By JAMILA RIZVI
This is not a post about misogyny. This is not a post about feminism. This is not a post about sexism.
This is a post about merit.
A few hours ago, Prime Minister-elect Tony Abbott announced his new ministry; an expansive executive of 42 members and senators, including a cabinet of 19.
And of those 19? The incoming Foreign Minister Julie Bishop will be the only woman.
To put that in a bit of context: Labor went to the last election with a cabinet that included six women. Journalist Julia Baird points out that there are more old boys from the exclusive Sydney private school Riverview in Tony Abbott’s cabinet than there are women. Afghanistan currently has more women serving in its cabinet than we do in Australia
It seems that Julia Gillard was right when she forewarned of seemingly endless white male faces in blue ties sitting on the Government benches. That’s exactly what has happened.
In today’s press conference announcing the members of his new ministry, Tony Abbott said he was ‘obviously disappointed’ that so few women will serve in the senior ranks of his Government.
Clearly, it’s that special brand of disappointment reserved only for circumstances that are entirely of your own making.
So what does that mean?
The cabinet (where there is only 1 woman) is one of the most powerful decision making bodies in the country.
These are the 19 ministers who are responsible for the big decisions about what happens to the country. After the Prime Minister, the members of the cabinet are the most powerful and influential politicians in Australia.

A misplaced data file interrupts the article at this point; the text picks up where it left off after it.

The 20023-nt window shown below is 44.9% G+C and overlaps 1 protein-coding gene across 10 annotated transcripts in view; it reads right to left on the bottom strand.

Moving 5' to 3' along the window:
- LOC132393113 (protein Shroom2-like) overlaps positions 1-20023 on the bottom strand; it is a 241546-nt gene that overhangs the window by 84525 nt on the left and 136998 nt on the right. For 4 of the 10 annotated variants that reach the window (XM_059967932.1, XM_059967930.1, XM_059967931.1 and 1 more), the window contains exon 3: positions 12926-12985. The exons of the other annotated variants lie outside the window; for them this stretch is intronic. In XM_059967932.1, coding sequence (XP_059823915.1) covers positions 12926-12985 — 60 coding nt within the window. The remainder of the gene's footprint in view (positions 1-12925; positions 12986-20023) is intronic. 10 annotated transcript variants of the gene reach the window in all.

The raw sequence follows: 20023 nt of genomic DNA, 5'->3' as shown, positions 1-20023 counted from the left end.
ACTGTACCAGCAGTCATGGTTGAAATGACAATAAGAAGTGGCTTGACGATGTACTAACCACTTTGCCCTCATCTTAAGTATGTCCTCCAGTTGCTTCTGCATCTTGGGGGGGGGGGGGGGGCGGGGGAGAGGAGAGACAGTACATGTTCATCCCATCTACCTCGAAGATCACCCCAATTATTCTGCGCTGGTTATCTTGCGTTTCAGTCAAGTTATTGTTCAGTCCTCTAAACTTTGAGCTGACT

Beyond the cabinet (on the other side of the door) Abbott has named four women in his outer Ministry (which is kind of like being a Minister but with training wheels) and one woman serving as a parliamentary secretary (which is a step down again…think Ministers on tricycles).
But don’t you worry your pretty little heads too much about it girls, cos’ the Prime Minister-elect is confident that we’ll see more women in power in the future! After all, ‘there are some good and talented women knocking on the door’ Abbott promises. He repeated this phrase several times.
Now, I’m going to put the painfully perfect analogy of Abbott locking women outside the doors of power to one side for a moment and talk strategy.
Abbott is selling his new cabinet to the public as one that rewards experience and stability. This is smart politics to be sure. The Prime Minister-elect’s message is one of contrast. His will be a government that is smooth and steady and free of the disunity and perceived uncertainty of government under Rudd and Gillard.
But the problem with valuing experience over and above ability is this: it’s almost always at the expense of diversity.
And that’s what seems to have happened with the Abbott Cabinet. When experience is the overarching requirement for holding high office, then you tend to keep sharing the same jobs between the same people.
And in politics, the same people are overwhelmingly, men.
Labor had the same problem when they were seeking to increase the number of women serving on government boards. Keen for fresh faces, new ideas and a different approach, they set out to boost the number of women.
But nothing was happening. Until they removed the overriding obstacle that appeared in all the selection criteria: previous board experience.